Saturday, February 23, 2019
This year was different. We arrived at the park in midst of one of the most intense storm events of the year. Record snow and rain was falling in the coastal regions and the Sierra Nevada, but we had mostly benign conditions during our journey. But the storms caused the closure of the road that we needed to access Aguereberry Point, and construction had closed the access to Mosaic Canyon. We needed a last geological stop and I remembered how we often could see the pinnacles in the distance as we headed home. Why not see if we could get there? We headed south on the five-mile gravel road outside of Trona and had little problem reaching the pinnacles. We started exploring. I was awe-struck.
So what really happened?
More recently formed towers are visible at Mono Lake near Lee Vining and Tioga Pass in the Sierra Nevada. They were still forming when Los Angeles diverted the water from streams flowing into Mono Lake in 1940. The lake began to dry, exposing the tufa towers.
There was a lot to see in Death Valley and the surrounding region during our journey last week. More blogs will follow! And while you are waiting for the next entry, tell me about the most alien landscape you've ever seen...
Thursday, February 14, 2019
There's a Giant Atmospheric River Storm Pummeling California...So of course I'm Headed to Death Valley to Experience it...
So it's probably radio silence for the next few days unless you want to follow our travels on Twitter (@geotripper). If I get a phone signal, I will try to post a few pictures. In the meantime, stay dry!
Monday, February 11, 2019
Update: I've added an extra image at the end that shows the satellite imagery in the view from Keyes Road.
It doesn't happen often. I usually pass the right intersection once or maybe twice a week, but the most important factor is the air quality. It's almost always poor. Dust and smoke in the summer, fog and clouds in winter. There is a spot on the floor of the Great Valley (some call it merely the Central Valley) where one can see Half Dome and the other peaks around Yosemite Valley in the Sierra Nevada.
Here, courtesy of CalTopo.com is a guide to the peaks in the picture above.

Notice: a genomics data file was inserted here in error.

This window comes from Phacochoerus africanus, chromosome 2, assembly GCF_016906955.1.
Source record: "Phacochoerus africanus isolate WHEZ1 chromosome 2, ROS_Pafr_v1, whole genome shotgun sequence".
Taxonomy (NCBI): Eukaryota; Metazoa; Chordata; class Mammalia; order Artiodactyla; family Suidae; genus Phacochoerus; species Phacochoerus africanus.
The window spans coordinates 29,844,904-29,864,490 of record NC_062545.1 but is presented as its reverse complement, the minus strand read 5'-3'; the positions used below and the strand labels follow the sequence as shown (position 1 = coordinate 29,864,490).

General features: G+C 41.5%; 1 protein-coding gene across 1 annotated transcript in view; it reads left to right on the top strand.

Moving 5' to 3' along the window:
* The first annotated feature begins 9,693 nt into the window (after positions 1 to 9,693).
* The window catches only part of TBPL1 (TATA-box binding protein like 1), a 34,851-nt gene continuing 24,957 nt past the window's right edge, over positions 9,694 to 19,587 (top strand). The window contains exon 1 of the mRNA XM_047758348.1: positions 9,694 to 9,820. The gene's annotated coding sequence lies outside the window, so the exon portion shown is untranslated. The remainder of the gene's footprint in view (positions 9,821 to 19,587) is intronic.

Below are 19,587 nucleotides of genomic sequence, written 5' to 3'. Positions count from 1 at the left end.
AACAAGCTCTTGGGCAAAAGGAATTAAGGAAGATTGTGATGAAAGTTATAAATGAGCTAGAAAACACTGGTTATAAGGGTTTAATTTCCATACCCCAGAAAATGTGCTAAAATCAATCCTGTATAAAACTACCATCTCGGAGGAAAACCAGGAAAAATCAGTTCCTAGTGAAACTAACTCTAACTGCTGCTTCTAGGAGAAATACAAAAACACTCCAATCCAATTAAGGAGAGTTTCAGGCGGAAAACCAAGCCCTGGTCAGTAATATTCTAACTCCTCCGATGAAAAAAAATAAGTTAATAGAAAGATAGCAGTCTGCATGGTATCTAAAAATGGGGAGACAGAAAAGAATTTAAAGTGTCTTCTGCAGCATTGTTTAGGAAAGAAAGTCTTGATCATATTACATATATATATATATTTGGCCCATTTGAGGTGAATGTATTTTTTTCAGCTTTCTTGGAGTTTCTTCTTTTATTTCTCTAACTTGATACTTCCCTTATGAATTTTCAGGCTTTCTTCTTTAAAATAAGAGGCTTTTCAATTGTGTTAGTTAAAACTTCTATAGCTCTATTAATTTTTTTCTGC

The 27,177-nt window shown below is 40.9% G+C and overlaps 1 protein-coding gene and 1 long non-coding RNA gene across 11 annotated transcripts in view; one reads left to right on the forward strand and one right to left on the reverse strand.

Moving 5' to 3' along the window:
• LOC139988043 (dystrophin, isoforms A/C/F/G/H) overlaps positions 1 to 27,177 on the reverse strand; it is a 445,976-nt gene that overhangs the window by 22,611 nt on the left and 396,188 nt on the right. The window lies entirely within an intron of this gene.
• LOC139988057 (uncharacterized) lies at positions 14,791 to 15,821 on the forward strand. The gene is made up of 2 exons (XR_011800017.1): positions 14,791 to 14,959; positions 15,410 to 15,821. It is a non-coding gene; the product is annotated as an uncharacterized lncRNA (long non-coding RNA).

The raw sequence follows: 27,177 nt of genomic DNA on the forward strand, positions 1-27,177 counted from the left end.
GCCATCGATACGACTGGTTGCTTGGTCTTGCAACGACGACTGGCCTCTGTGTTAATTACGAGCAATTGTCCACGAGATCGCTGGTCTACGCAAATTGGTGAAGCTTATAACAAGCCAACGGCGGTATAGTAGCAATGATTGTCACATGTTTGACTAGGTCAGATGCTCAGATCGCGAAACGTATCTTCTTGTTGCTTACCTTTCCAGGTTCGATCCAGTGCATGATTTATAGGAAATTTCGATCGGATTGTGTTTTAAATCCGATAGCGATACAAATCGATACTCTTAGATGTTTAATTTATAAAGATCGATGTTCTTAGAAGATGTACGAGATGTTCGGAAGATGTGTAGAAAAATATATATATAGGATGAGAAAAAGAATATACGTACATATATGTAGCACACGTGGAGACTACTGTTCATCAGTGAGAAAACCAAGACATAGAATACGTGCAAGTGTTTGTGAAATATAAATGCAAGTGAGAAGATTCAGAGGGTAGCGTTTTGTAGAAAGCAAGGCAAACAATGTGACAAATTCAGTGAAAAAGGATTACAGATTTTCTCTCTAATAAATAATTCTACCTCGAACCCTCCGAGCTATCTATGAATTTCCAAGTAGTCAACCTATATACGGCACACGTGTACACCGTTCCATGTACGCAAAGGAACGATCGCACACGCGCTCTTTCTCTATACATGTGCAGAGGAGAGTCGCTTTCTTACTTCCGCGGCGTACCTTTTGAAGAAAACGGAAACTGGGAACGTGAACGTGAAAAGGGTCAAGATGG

POSTSCRIPT: Thank you for all the comments. Since there is still some controversy about whether this is Half Dome, it turns out that CalTopo also offers an image overlay on the viewfinder, so I have added it below. For those who feel the mountains in back are not "tall" enough, one needs to consider the curvature of the Earth over the 40-50 mile distance of the highest peaks in the view.
Sunday, February 10, 2019
|All the pictures in this post are from the Tuolumne River Parkway Trail in Waterford.
All in all, it's been a good year (so far). One can judge the quality of a year on the basis of many things, and in this instance I'm talking about water. So much of the time, my part of California is at an extreme in one direction or another. Last year it was a drought up until some late storms in March that salvaged the water year. The year previous was one of floods and threatened floods, unlike anything seen in twenty years, but at least it filled the state's reservoirs after an astounding five-year drought. This year finds us in the sweet spot, kind of in-between, but a bit above average.
The rainy season started a bit slowly, just enough to make one worry a little bit about drought. No storms in September. A single small storm in October. But then in late November the pace picked up with just over 3 inches in my rain gauge, and December added more than 2 inches. The same with January, nearly 3 inches, and now February has already produced 2.5 inches with more storms coming this week. Of course my backyard is not the measure of water conditions in the state. The news reports are full of stories on the incredible snowpack that has built up in the Sierra Nevada in the last few weeks, with single storms producing six feet of snow or more.
The critical Sierra Nevada snowpack sits at between 109% and 135% of normal (measuring from north to south), with a statewide average of 123%. If no more snow fell, our season would end at 84% of normal. It's a comfortable place to be.
But no water planner is ever comfortable. With so much snow in the mountains, the reservoir water masters always have to worry about the possibility of a big atmospheric river storm, the kind that combines the extreme low pressure of an Arctic storm with a stream of extremely humid air out of the tropics. Like the one that could happen this week. In a worst case scenario, such a storm could cause rain at high elevations, melting much of the snowpack and raising the specter of flooding downstream.
And that is why the Tuolumne River came alive this week. For many months, the river has remained at an unnaturally low flow of about 200 cubic feet per second, a minimal amount. There are large reservoirs upstream, especially Hetch Hetchy and Don Pedro, and the operative mode is to save as much water as possible. During the recent storms, inflow to Don Pedro reached as high as 8,000 cubic feet per second, but outflow remained at 200 cfs.
Last week the river was dramatically higher, flowing at 2,000 cubic feet per second. The water masters are clearing out some storage space in Don Pedro in case of a flood emergency. It looks like they intend to go as high as 3,500 cfs in the next few days. Certainly not a flood (it would have to reach 9,000 cubic feet per second for that), but enough to clear the channel of invasive water hyacinth, and enough to make one feel the river is closer to a natural seasonal condition.
It's a nice time of year to walk the Tuolumne.